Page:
A carotid endarterectomy (say "kuh-RAW-tid en-dar-tuh-REK-tuh-mee") is surgery to remove fatty build-up (plaque) from one of the carotid arteries. Your doctor made a cut (incision) in your neck and carotid artery to take out the plaque.
You may have a sore throat for a few days. You can expect the incision to be sore for about a week. The area around it may also be swollen and bruised at first. The area in front of the incision may be numb. This usually gets better after several months.
Your doctor closed the incision in your neck with stitches. The stitches will be removed 7 to 10 days after surgery, or you may have stitches that dissolve on their own.
You may feel more tired than usual for several weeks after surgery. You can do light activities around the house. But don't do anything strenuous until your doctor says it is okay. This may be for at least 2 weeks.
You will have regular tests to check blood flow in your carotid arteries.
This care sheet gives you a general idea about how long it will take for you to recover. But each person recovers at a different pace. Follow the steps below to feel better as quickly as possible.
How can you care for yourself at home?
- Rest when you feel tired. Getting enough sleep will help you recover.
- Try to walk each day. Start by walking a little more than you did the day before. Bit by bit, increase the amount you walk. Walking boosts blood flow and helps prevent pneumonia and constipation.
- Avoid strenuous activities, such as bicycle riding, jogging, weight lifting, or aerobic exercise. Your doctor will tell you when it's okay to do strenuous activity.
- For at least 2 weeks, avoid lifting anything that would make you strain. This may include a child, heavy grocery bags and milk containers, a heavy briefcase or backpack, cat litter or dog food bags, or a vacuum cleaner.
- Ask your doctor when you can drive again.
- You may need to take 1 to 2 weeks off from work. It depends on the type of work you do and how you feel.
- Your doctor will tell you when you can have sex again.
- You can eat your normal diet. If your stomach is upset, try bland, low-fat foods like plain rice, broiled chicken, toast, and yogurt.
- Drink plenty of fluids (unless your doctor tells you not to).
- You may notice that your bowel movements are not regular right after your surgery. This is common. Try to avoid constipation and straining with bowel movements. You may want to take a fiber supplement every day. If you have not had a bowel movement after a couple of days, ask your doctor about taking a mild laxative.
- Eat a heart-healthy diet. If you have not been eating this way, talk to your doctor. You also may want to talk to a dietitian. A dietitian can help you plan meals and learn about healthy foods.
- Your doctor will tell you if and when you can restart your medicines. You will also get instructions about taking any new medicines.
- If you stopped taking aspirin or some other blood thinner, your doctor will tell you when to start taking it again.
- Be safe with medicines. Take your medicines exactly as prescribed. Call your doctor if you think you are having a problem with your medicine.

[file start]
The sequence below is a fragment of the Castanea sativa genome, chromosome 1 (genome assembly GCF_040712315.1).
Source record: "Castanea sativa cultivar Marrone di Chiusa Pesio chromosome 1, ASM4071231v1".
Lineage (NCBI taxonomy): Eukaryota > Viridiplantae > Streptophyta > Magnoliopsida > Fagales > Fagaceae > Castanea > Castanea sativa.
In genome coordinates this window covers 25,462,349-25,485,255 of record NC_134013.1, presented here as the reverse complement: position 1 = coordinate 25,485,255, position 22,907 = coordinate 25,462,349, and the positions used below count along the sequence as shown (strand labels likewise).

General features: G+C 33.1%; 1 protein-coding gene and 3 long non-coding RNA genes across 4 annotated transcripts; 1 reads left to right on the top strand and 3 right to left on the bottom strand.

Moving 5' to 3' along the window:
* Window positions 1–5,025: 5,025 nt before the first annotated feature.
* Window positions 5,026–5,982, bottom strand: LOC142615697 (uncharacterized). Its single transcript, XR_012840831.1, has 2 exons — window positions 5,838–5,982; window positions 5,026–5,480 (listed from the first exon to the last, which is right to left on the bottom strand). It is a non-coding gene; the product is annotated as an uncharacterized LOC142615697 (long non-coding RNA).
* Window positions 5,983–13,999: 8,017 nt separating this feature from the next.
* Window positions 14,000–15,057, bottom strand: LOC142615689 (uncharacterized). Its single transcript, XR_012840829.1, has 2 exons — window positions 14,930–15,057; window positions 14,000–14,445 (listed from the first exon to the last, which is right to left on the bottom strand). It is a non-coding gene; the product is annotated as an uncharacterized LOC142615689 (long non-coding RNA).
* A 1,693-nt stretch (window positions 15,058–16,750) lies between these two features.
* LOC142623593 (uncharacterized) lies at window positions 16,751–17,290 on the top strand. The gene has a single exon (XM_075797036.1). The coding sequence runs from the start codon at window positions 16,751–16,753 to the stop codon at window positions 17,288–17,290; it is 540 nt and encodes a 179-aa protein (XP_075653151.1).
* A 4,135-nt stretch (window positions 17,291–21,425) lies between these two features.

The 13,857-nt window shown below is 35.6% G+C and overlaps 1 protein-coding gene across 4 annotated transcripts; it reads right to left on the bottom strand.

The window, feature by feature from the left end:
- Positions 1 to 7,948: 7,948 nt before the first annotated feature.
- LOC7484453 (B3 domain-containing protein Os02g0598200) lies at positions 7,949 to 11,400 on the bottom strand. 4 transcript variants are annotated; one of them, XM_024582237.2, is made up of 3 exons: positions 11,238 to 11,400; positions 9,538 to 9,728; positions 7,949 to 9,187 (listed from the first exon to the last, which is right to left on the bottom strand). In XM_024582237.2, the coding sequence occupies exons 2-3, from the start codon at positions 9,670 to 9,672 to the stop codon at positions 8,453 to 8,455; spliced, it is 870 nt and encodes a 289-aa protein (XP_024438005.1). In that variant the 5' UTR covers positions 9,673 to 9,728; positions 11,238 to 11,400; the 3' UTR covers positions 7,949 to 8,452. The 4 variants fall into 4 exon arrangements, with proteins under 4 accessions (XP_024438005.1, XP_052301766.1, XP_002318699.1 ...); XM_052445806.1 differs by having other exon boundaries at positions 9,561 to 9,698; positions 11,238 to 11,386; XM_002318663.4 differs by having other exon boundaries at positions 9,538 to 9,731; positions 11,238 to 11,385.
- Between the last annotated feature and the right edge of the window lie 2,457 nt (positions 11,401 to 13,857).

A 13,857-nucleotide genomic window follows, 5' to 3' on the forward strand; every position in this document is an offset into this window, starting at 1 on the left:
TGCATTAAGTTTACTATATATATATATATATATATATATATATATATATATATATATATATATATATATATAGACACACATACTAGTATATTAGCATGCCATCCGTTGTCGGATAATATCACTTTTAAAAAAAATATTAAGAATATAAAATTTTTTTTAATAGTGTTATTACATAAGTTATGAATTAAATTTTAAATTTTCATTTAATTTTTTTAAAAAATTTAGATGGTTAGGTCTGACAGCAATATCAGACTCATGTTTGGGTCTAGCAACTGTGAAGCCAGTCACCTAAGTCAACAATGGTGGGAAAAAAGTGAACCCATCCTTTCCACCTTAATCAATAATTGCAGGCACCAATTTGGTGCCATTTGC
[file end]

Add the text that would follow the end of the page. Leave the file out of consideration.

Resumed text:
- If you take a blood thinner, such as aspirin, be sure you get instructions about how to take your medicine safely. Blood thinners can cause serious bleeding problems.
- If your doctor prescribed antibiotics, take them as directed. Do not stop taking them just because you feel better. You need to take the full course of antibiotics.
- If you have strips of tape over your incision, leave the tape on for a week or until it falls off.
- You may shower and take baths as usual. But do not soak the incision for the first 2 weeks, or until your doctor tells you it is okay. Pat the incision dry.
- Wash the area daily with water and pat it dry. Other cleaning products, such as hydrogen peroxide, can make the wound heal more slowly. You may cover the area with a gauze bandage if it weeps or rubs against clothing. Change the bandage every day.
- Keep the area clean and dry.
Follow-up care is a key part of your treatment and safety. Be sure to make and go to all appointments, and call your doctor if you are having problems. It's also a good idea to know your test results and keep a list of the medicines you take.
When should you call for help?
Call 911 anytime you think you may need emergency care. For example, call if:
- You passed out (lost consciousness).
- You have severe trouble breathing.
- You have a tight bulge in your neck on the side where the surgery was done.
- You have symptoms of a stroke. These may include:
- Sudden numbness, tingling, weakness, or loss of movement in your face, arm, or leg, especially on only one side of your body.
- Sudden vision changes.
- Sudden trouble speaking.
- Sudden confusion or trouble understanding simple statements.
- Sudden problems with walking or balance.
- A sudden, severe headache that is different from past headaches.
- You have symptoms of a heart attack. These may include:
- Chest pain or pressure, or a strange feeling in the chest.
- Shortness of breath.
- Nausea or vomiting.
- Pain, pressure, or a strange feeling in the back, neck, jaw, or upper belly, or in one or both shoulders or arms.
- Lightheadedness or sudden weakness.
- A fast or irregular heartbeat.
Call your doctor now or seek immediate medical care if:
- You have pain that does not get better after you take pain medicine.
- You have loose stitches, or your incision comes open.
- Bright red blood has soaked through the bandage over your incision.
- You have signs of infection, such as:
- Increased pain, swelling, warmth, or redness.
- Red streaks leading from the incision.
- Pus draining from the incision.
- A fever.
Watch closely for any changes in your health, and be sure to contact your doctor if you have any problems.
Where can you learn more?
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